At the end of this year’s engineering counselling, the 239 engineering colleges in the state put together have admitted 30% of their sanctioned strength. A situation has arisen warranting the closure of more than 150 engineering colleges, in which student admission has remained less in the past few years.
There are 22 engineering colleges where not even 1 student has joined in counselling this year; only 1 student has joined in 9 colleges; and the numbers of colleges in which 2 students have joined is a mere 6! Also, 267 colleges have recorded less than 100 admissions. In some 136 colleges, more than 50% of the seats have been filled.
In all, 97,860 engineering seats are vacant when counselling was completed this year, and the number of students who have joined in engineering courses this year is less by as many as 11,754 as compared to the last year. In self-financing colleges, 95,700 seats are vacant.
In the present scenario when even the seats under the government quota have not been filled, there is no possibility at all for management quota seats getting filled fully. It is only in colleges directly under the control of Anna University, government or government-aided colleges and well-known self-financing colleges that most of the engineering seats have got filled.
The All India Council of Technological Education (AICTE) has already announced that in the colleges in which less than 30 percent admission has happened in the last five years, seats will be halved. With fewer students studying, it is doubtful if those college managements will be appointing sufficient number of capable teachers and will also be able to improve the infrastructural facilities.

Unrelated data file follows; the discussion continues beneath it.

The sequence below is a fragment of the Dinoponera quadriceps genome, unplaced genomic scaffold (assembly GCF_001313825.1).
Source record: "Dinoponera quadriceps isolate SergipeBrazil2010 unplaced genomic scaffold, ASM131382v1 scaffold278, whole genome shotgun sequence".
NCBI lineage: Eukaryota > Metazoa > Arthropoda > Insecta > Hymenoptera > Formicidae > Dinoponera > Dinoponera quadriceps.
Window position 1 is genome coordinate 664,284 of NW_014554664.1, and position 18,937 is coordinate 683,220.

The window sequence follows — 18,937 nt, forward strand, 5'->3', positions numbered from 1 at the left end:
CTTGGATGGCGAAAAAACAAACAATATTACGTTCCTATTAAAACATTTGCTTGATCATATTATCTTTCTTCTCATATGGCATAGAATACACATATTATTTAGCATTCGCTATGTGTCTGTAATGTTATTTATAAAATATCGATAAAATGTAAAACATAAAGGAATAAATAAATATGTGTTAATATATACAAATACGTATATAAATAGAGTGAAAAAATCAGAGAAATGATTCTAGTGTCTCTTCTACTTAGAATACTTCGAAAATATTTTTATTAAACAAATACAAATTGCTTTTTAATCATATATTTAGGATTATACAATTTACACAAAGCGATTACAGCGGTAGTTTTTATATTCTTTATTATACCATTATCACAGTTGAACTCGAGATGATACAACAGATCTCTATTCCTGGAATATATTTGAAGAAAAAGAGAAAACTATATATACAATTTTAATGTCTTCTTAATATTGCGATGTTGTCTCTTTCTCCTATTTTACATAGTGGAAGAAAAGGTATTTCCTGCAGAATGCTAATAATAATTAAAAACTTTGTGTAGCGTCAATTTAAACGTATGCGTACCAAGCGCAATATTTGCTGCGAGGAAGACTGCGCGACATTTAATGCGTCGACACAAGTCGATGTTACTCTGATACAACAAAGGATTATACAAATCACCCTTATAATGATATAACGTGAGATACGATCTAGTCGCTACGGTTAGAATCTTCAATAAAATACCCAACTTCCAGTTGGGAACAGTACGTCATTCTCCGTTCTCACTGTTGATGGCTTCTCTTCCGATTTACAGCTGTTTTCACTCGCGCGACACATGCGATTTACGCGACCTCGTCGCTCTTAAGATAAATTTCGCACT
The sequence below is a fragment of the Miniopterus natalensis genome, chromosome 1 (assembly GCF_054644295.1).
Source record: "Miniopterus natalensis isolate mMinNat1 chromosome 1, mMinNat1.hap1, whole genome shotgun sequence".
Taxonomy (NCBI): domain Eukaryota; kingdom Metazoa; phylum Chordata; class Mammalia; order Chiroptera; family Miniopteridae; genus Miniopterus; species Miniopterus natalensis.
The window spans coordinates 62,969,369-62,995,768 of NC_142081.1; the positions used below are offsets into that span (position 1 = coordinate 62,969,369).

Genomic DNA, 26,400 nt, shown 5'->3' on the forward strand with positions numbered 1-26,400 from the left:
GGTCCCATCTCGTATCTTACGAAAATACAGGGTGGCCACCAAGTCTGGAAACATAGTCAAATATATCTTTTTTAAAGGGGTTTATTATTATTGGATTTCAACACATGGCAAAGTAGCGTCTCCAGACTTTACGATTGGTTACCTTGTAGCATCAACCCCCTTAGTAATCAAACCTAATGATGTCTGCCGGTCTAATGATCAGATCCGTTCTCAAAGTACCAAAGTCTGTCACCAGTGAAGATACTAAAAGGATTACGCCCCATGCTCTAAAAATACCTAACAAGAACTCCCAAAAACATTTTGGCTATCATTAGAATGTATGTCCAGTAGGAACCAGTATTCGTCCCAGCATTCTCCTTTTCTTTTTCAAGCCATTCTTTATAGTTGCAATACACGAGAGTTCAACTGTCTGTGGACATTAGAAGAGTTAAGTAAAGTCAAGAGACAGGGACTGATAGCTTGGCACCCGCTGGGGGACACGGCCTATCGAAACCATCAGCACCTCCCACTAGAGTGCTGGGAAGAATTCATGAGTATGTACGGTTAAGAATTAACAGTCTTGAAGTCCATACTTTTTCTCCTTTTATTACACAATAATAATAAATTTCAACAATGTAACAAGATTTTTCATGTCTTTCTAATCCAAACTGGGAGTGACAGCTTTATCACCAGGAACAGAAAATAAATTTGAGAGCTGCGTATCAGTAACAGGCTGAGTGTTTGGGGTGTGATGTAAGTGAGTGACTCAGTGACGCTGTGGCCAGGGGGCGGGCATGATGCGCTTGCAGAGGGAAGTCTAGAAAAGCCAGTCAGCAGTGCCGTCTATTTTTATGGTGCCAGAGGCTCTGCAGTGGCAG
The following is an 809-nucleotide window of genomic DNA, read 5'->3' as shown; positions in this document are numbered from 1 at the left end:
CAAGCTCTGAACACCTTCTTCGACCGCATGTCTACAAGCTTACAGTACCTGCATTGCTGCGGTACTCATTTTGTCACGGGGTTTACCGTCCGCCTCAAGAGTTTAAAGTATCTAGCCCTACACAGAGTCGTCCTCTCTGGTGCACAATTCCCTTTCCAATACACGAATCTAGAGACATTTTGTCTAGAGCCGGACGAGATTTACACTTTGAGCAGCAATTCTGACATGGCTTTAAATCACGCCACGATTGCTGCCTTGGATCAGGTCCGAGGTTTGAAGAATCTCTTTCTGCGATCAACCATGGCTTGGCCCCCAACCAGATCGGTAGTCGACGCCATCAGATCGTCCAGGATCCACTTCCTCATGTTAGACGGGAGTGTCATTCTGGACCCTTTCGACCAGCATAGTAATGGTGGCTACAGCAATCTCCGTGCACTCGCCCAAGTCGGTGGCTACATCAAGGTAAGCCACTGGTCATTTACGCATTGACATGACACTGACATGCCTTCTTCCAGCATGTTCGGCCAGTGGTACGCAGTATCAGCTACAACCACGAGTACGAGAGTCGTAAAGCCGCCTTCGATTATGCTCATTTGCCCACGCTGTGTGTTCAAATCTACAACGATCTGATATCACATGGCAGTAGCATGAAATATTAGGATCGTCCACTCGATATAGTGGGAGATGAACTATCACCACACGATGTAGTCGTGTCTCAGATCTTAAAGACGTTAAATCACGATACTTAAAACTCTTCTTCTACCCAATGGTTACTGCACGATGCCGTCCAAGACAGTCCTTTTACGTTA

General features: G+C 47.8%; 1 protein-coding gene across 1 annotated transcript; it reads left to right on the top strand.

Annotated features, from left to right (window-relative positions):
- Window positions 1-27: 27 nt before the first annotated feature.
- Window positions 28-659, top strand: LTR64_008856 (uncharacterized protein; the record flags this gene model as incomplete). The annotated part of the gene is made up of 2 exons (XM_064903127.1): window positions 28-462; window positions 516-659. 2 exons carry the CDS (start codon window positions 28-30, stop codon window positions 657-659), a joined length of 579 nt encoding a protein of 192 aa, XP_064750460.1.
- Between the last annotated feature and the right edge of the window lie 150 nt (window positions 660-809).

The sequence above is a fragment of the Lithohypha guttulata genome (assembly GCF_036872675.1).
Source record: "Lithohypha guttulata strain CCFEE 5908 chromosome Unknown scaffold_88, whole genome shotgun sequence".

When news came at the beginning of the current year that in the first semester examination conducted for the colleges affiliated to Anna University, none of the students who took the examination from 43 colleges has passed, it sent shock waves across. One can also very well understand about the standard of the 141 colleges, from where the number of students passed stood in single digit percentage. Some educationists are cautioning that such a state of affairs may continue in colleges with less student admissions.
“If the colleges, where even the required minimum number of students have not joined, are forced to shut down, what will happen to the students who have already joined there? Even if these colleges are not closed, will the students be getting education at reasonable standards there? Only Anna University should initiate steps to ensure that even the colleges with less student admissions maintain standards. This is the time for conducting a thorough review of the pathetic state of affairs of engineering education in Tamil Nadu and take remedial action”, says education-consultant Nedunchezhian.